Othello: The Noble Savage
There are many opposing views to the way that Othello is defined within Shakespeare's The Tragedy of Othello. Some suggest that Othello is a savage "Moor," and at no point is he the noble "Venetian" he attempts to portray himself as. Others suggest that Othello is the noble "Venetian" he portrays himself as, and his ultimate demise stems directly from Iago being a savage. Yet some agree that Othello is both the noble "Venetian" and the savage "Moor," unable to fully interpolate himself into the "Venetian" paradigm, but becoming, rather, a "noble savage."
When the play begins, Othello is introduced as a military leader and a Christian, both characteristics of a noble "Venetian." According to Bell: " When we first meet him (Othello), he is a Christian and a `self-made man' who has overcome the handicaps of being foreign and black in the white Venetian world in which he has found his place" (2). Once Desdemona's father, Brabanzio, discovers the wedlock that has taken place, he is the first to point out that Othello is, in fact, a Moor when he states: "Here is this man, this Moor..." (1.3.71). Othello responds to this with the courtesy, modesty, and refined manners of any noble Venetian by saying: "It is most true, true I have married her/ The very head and front of my offending/ Hath this extent, no more. Rude am I in my speech/ And little blessed with the soft phrase of peace..."(1.3.79-82). In every way, Othello has portrayed himself to be equal to the most noble of "Venetians," even when faced with the accusations that he must have wooed Desdemona using potions or witchcraft. Othello asks that they let Desdemona speak for herself on how she came to love this Moor that he is. Desdemona comes to support the idea that it is ultimately the true savage in Othello that she fell in love with, though believing him to be of the noble stature that Othello believes himself to be.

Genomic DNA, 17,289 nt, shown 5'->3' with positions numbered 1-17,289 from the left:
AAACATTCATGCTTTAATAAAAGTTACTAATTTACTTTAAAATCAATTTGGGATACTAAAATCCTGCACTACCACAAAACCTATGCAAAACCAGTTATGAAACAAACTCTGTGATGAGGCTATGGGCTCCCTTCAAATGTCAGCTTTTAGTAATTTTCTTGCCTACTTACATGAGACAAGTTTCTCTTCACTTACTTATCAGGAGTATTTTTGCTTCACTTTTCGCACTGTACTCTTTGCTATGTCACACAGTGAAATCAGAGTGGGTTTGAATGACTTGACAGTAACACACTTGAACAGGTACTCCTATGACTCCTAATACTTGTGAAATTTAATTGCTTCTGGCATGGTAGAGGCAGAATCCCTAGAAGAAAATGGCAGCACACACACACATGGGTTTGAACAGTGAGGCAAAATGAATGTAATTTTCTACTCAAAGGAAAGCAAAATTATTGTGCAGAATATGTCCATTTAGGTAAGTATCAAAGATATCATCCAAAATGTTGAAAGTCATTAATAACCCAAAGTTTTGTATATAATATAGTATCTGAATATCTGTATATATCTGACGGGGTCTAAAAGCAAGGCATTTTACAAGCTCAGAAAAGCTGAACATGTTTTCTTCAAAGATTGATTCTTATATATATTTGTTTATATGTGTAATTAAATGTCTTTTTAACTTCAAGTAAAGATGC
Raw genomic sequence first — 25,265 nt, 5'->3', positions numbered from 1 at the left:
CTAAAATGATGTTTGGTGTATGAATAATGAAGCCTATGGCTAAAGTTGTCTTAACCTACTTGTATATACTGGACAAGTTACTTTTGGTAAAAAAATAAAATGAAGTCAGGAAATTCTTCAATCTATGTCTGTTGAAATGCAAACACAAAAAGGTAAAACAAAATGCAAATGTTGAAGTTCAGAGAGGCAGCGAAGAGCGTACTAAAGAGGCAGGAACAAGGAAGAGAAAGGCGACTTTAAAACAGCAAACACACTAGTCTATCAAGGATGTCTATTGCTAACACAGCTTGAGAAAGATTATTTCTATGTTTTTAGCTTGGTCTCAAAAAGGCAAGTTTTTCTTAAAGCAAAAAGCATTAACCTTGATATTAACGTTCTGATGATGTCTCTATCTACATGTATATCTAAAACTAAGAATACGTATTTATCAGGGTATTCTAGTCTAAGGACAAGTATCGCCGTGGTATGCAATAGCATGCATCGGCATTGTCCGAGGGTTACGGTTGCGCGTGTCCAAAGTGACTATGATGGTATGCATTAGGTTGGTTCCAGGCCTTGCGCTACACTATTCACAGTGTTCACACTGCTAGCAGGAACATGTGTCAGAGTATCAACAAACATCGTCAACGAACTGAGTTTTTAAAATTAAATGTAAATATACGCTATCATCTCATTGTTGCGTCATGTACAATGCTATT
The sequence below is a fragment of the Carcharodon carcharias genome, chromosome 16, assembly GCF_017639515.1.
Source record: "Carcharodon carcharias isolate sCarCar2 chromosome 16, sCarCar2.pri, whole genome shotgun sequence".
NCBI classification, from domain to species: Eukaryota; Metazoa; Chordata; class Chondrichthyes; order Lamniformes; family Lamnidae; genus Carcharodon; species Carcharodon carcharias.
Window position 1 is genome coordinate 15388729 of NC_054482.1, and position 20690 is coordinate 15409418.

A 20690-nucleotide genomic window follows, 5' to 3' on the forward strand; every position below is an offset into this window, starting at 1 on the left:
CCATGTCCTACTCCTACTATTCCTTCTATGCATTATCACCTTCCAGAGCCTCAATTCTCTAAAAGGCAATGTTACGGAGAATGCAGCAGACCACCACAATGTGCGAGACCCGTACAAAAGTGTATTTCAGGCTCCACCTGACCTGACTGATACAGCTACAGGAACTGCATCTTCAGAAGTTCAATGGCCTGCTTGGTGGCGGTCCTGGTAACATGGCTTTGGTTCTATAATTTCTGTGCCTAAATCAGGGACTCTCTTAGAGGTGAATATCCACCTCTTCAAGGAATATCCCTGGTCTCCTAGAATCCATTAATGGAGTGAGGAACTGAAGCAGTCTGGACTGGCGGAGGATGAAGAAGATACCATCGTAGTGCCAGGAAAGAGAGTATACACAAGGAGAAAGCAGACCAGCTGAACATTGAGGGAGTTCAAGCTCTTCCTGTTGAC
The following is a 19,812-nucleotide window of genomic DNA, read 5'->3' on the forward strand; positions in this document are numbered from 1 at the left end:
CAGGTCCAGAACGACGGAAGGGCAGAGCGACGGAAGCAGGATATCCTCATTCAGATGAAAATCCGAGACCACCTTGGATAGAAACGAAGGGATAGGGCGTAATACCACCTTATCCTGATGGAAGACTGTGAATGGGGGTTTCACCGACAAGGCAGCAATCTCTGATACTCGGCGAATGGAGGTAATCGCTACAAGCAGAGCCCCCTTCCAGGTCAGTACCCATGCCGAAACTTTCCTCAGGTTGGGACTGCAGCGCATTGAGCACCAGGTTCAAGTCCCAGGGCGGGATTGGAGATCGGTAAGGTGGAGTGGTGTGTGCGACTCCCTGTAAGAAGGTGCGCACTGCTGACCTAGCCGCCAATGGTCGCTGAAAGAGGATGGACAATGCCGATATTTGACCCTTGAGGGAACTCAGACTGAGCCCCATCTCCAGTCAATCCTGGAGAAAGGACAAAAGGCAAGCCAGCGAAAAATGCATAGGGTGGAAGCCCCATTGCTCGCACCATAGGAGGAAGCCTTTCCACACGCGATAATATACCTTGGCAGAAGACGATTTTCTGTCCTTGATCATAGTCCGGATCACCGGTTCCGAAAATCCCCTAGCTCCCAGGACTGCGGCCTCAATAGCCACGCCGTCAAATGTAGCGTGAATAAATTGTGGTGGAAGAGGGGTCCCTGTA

Desdemona unknowingly supports the idea that Othello is, in fact, a savage, and that it was the savage that she was attracted to. When Othello recounts the way in which he came to woo Desdemona, he tells Brabanzio and the Duke:
I spoke of most disastrous chances,
Of moving accidents by flood and field,
Of hair-breadth scapes i'th' imminent deadly breach,
Of being taken by the insolent foe
And sold to slavery, of my redemption thence,
And portance in my traveller's history...
These things to hear
Would Desdemona seriously incline...
She'd come again, and with a greedy ear
Devour up my discourse...
When I did speak of some distressful stroke
She gave me for my pains a world of kisses
She swore in faith `twas strange, `twas passing strange,
`Twas pitiful, `twas woundrous pitiful.
She wished she had not heard, yet she wished
That heaven had made her such a man...
She loved me for the dangers I had passed,
And I loved her that she did pity them.
This only is the witchcraft I...